Pennsylvania police to halt profanity citations
PHILADELPHIA (Reuters) - Pennsylvania State Police have agreed to stop issuing disorderly conduct citations to people who use profane language, the American Civil Liberties Union (ACLU) said.
The ACLU sued the police in May 2010 on behalf of a woman ticketed for yelling "asshole" at a motorcyclist who swerved close to her.
The civil liberties group said such profanity is protected speech under the Constitution.
"Besides being a waste of police resources, these types of citations are often used by police to 'punish' people who argue with them." Mary Catherine Roper, an attorney for the ACLU of Pennsylvania, said in a statement.
"We are very happy the state police will proactively address this problem."
Under the settlement, police officers will be told they can no longer ticket people who use profane words or gestures, even if they are directed at the officers.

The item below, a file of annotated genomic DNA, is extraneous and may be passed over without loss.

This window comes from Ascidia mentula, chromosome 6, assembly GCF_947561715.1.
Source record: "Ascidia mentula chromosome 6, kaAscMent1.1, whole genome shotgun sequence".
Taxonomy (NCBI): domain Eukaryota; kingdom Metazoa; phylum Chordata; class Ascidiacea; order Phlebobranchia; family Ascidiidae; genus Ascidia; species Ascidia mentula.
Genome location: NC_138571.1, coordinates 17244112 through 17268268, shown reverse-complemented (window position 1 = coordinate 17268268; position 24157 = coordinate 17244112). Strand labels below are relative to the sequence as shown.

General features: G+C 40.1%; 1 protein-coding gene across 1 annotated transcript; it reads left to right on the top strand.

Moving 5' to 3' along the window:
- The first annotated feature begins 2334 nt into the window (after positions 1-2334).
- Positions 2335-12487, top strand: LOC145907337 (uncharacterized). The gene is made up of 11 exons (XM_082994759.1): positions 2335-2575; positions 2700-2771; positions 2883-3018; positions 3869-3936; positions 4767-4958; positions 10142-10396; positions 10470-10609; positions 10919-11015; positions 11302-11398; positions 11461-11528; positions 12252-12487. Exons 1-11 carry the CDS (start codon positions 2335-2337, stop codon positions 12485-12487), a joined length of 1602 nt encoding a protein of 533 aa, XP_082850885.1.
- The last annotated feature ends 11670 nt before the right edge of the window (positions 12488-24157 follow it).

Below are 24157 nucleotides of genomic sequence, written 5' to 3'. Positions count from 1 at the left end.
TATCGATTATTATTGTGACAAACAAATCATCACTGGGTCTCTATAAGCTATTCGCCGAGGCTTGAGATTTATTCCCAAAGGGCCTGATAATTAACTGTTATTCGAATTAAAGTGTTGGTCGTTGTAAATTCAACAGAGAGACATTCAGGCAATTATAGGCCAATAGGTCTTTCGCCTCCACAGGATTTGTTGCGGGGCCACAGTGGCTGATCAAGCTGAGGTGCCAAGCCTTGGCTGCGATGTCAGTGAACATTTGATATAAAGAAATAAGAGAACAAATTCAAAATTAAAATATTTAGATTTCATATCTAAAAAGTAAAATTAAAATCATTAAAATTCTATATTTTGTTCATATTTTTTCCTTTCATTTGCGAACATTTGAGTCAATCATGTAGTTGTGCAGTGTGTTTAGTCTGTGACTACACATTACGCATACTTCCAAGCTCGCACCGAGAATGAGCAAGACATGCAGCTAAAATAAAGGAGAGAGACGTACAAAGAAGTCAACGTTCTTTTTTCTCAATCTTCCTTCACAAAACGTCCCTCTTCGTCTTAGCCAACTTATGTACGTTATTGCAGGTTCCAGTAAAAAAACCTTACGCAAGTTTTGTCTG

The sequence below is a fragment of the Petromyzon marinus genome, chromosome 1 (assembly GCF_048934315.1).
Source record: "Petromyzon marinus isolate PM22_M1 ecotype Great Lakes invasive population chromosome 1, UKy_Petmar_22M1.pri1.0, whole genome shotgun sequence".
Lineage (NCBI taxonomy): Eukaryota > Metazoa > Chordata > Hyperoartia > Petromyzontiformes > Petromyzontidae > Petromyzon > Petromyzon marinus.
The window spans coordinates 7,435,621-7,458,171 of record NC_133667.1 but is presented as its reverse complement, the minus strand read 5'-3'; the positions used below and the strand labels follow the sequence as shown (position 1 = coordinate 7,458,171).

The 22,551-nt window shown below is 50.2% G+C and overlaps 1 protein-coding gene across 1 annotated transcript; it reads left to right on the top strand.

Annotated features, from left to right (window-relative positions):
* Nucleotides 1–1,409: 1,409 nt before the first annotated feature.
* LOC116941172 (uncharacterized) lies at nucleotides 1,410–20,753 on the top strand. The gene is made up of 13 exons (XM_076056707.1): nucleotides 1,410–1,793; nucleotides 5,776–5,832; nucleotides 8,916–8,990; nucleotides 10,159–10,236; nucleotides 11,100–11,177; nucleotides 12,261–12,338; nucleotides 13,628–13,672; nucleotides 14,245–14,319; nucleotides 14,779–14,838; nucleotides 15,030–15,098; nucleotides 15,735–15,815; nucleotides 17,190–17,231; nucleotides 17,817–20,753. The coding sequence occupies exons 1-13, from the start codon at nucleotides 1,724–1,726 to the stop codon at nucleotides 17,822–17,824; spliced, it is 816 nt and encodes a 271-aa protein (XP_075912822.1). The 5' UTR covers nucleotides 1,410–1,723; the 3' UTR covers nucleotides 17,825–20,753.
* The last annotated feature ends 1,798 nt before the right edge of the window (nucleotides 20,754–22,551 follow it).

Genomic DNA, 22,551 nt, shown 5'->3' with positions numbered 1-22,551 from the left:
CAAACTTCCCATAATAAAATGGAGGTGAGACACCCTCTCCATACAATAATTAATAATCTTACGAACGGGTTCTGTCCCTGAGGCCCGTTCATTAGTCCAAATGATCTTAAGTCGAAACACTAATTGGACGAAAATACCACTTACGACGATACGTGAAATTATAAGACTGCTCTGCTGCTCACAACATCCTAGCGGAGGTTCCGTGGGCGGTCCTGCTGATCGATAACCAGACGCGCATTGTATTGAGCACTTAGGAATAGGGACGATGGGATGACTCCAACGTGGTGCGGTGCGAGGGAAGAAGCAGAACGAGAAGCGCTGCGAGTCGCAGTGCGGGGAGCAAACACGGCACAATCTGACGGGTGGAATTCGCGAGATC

Officers will receive mandatory training in free speech, and will be told that "obscene" does not mean profanity, indecent speech, or gestures, the ACLU said.
Police officials did not immediately return a phone call seeking comment.
The suit stemmed from an incident in which a Luzerne County woman reported the motorcycle incident and was cited for using the profanity. The motorcyclist was also ticketed, the ACLU said.
It said the Pennsylvania police issue about 750 citations for profanity a year.
(Reporting by Jon Hurdle; Editing by Jerry Norton)
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